As officers navigate through their careers they each find their own place.  They are mostly proud of who they have become and of the work they have done.  They speak openly to their families and friends about all of the crazy things that happen on the job.  Photos of their academy graduation and plaques decorate their walls.  Their social media profile pics have a cool picture of them in uniform.  They take pride in the good that their profession does for society.  

But when an offensive attack on an officer’s identity jolts their idea of the very person they are, that positive self identity, one of a humanitarian, somehow becomes Satan’s work itself.  When every facet of your life in law enforcement is suddenly turns into evil, it shatters their mirrors of self perception.  All of a sudden their self-identity is suspended in this no-mans-land.  

The results manifest themselves differently in each individual.  

Does she keep her anger at the public for not understanding?  After all, what else does she have to hold on to?  Does she hate herself in order to be accepted?  Is she allowed to still be proud of what she does?  Should she feel guilty for her actions as a cop?

What if she ultimately does not fall into any of these confusing emotions?  Is she then as bad as the “killer officers” the public perceives her to be?

“It’s ok” she reminded herself.  “This is my police department and they won’t let me down.”

In the mid 1970’s, there were no welcome back parades for Vietnam War Veterans.  Soldiers who had valiantly fought for their country returned and were literally spit on.  Soldiers with survivors guilt after seeing many of their friends die unspeakably agonizing deaths came home to middle fingers in their face.  Many soldiers who left behind their beautiful homes, wives families returned home to nothing as their loved ones had moved on.  They came home, now alone, to signs calling them “baby killers”.  Vet benefits were practically non existent.  There was no understanding of their “shell shock” today known as PTSD, and they were left to fend for themselves.  Young men left to battle by their own two feet and returned on wheel chairs to a national ideology of guilt and shame towards the Vietnam veteran.  

When it comes to the identity of a group, especially a group comprised of individuals who passionately feel their duty is to protect their country, one can’t help but to wonder about these parallels.  There is a strong similarity between the aftermath of an ostracized Vietnam vet returning home from war to a society who has completely shunned them, versus the aftermath of a cop returning to work and putting their lives on the line to protect a society that wants them abolished.  

This identity complex is much too real.  And it is one that is not fair to law enforcement personnel across our country.  


SHE IS OPTIMISM

Individuals in law enforcement have a simple task.  Protect life and property.  When social movements and protests threaten those two things, there is a small group of individuals who sacrifice everything to make sure life and property are safe guarded.  This group is our nations police.  

They are the difference between chaos and order.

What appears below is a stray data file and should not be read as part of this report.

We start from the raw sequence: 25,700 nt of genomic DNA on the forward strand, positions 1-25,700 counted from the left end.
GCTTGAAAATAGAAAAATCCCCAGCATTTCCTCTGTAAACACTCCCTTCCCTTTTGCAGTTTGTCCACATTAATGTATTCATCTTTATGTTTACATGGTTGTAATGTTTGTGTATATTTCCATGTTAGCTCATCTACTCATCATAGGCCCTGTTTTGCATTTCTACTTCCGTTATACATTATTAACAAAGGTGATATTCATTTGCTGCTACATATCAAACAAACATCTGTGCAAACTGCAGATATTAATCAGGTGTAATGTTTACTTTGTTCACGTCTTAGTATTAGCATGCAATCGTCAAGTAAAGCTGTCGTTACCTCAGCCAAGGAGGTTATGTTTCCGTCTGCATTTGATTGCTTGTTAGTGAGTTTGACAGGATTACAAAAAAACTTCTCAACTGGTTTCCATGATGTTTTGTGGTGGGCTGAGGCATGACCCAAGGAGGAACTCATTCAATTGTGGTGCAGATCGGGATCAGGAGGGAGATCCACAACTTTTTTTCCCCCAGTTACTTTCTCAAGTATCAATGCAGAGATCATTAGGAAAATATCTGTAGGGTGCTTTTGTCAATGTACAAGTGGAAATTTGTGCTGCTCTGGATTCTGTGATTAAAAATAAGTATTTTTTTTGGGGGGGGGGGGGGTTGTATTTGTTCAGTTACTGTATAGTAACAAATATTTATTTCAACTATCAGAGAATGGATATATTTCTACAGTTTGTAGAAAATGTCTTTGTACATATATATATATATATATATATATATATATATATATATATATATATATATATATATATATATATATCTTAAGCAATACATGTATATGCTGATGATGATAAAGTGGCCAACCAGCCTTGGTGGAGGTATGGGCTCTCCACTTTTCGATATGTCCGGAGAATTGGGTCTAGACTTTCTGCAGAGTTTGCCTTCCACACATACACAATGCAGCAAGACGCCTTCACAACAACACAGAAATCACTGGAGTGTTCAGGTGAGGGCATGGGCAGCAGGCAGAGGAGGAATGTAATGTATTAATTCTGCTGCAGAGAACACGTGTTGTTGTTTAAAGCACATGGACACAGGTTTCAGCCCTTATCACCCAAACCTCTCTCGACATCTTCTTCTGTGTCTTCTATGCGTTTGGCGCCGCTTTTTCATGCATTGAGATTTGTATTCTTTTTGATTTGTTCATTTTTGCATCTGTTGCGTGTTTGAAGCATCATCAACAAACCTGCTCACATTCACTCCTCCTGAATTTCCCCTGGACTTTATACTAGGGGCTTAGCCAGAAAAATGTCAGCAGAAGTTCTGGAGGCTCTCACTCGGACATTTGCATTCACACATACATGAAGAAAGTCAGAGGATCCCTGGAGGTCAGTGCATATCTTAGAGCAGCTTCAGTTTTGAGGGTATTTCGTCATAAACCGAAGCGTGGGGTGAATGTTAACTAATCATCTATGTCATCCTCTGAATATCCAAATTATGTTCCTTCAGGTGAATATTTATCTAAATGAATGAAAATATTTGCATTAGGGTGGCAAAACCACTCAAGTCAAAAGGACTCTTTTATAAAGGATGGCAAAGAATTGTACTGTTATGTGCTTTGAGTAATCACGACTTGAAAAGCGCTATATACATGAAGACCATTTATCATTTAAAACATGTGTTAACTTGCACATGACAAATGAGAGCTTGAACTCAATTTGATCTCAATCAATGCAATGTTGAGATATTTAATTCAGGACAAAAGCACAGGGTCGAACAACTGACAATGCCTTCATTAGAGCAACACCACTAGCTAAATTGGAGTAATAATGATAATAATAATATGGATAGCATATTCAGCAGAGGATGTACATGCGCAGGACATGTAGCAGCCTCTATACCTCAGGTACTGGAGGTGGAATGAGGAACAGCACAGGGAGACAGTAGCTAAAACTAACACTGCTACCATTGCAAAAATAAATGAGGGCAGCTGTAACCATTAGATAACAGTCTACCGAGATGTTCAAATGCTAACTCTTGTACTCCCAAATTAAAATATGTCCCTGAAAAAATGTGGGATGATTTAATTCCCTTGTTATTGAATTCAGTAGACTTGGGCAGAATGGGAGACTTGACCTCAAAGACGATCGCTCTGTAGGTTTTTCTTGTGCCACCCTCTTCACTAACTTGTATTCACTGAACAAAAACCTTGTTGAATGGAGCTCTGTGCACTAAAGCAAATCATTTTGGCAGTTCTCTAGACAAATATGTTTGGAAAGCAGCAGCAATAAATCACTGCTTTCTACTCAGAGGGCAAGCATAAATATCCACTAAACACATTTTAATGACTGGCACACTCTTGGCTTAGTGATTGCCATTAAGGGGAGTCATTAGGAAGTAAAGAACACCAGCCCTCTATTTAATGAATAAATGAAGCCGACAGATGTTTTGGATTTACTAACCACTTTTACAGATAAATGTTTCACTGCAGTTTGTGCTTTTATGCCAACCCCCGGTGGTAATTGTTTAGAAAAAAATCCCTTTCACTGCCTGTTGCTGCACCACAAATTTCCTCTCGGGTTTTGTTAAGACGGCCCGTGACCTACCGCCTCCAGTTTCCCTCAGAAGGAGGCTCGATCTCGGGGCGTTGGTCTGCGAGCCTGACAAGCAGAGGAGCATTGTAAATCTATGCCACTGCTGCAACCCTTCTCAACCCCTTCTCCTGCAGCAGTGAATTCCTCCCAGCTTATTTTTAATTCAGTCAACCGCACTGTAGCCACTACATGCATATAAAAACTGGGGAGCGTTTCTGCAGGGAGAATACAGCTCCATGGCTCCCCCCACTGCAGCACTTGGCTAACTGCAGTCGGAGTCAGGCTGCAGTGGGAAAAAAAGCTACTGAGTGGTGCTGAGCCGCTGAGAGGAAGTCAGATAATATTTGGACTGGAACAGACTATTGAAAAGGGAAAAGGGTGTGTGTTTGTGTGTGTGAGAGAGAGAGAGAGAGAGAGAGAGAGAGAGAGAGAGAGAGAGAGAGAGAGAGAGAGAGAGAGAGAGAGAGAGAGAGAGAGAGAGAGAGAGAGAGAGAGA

Our officer in this story has her personal opinion on all of the social issues involved.  But at the moment people are being hurt and businesses destroyed, it is not about her personal opinions about this country’s history of race inequality.  It is not about who took a knee.  It is not about the right to protest.  It is not about the reason behind movement itself.  None of that matters to her when the line is crossed from protest to violence.  

I write today inspired by a conversation I had with a friend and co-worker who I simply refer to as “She”.  This piece also encompasses emotions I’ve gathered from countless conversations and group text messages.  

She.  

She told me how she was feeling kind of depressed and couldn’t shake it off.  “I’ve been working two weeks straight and it was tough.  But what got me and many of us through it was each other.  We pushed each other through it and when it ended, it was hard to deal with he reality because the reality was worse than we expected.”

As I finalized this piece, I was falling asleep to a rising sun after a long graveyard shift, I received a simple text from her.  She mentioned how she felt stuck.  But then she surmised,  “Leaving reality behind and focusing on the good that still exists.  

My comrades have been physically drained.  They have been emotionally abused.  They’ve been muted.  Even robbed of their salaries!  Robbed of their identities.  They’ve been ordered into the fire by commanders who slowly and pathetically stepped back into the safety of the shadows.  They’ve lost friendships.  They’ve even missed time from their children.  

Yet still….

They continue to focus “on the good that still exists”.  


SHE

Through all of the madness and muck, she continued to push forward.  

“It’s ok” she reminded herself.  “This is my police department and they won’t let me down.”

She recalled those precious moments on the beach with her parents one more time.  

She looked down as the shallow wave digressed back into the expanse of the ocean.  Her little feet sunk a bit into the wet sand.  They sunk just enough to anchor her in place.  The returning tide seemed to try and pull her out into that ocean.  

But she remained.  

Steadfast.

-Tom Ludlow

“Judgements prevent us from seeing the good that lies beyond appearances.”

Wayne Dyer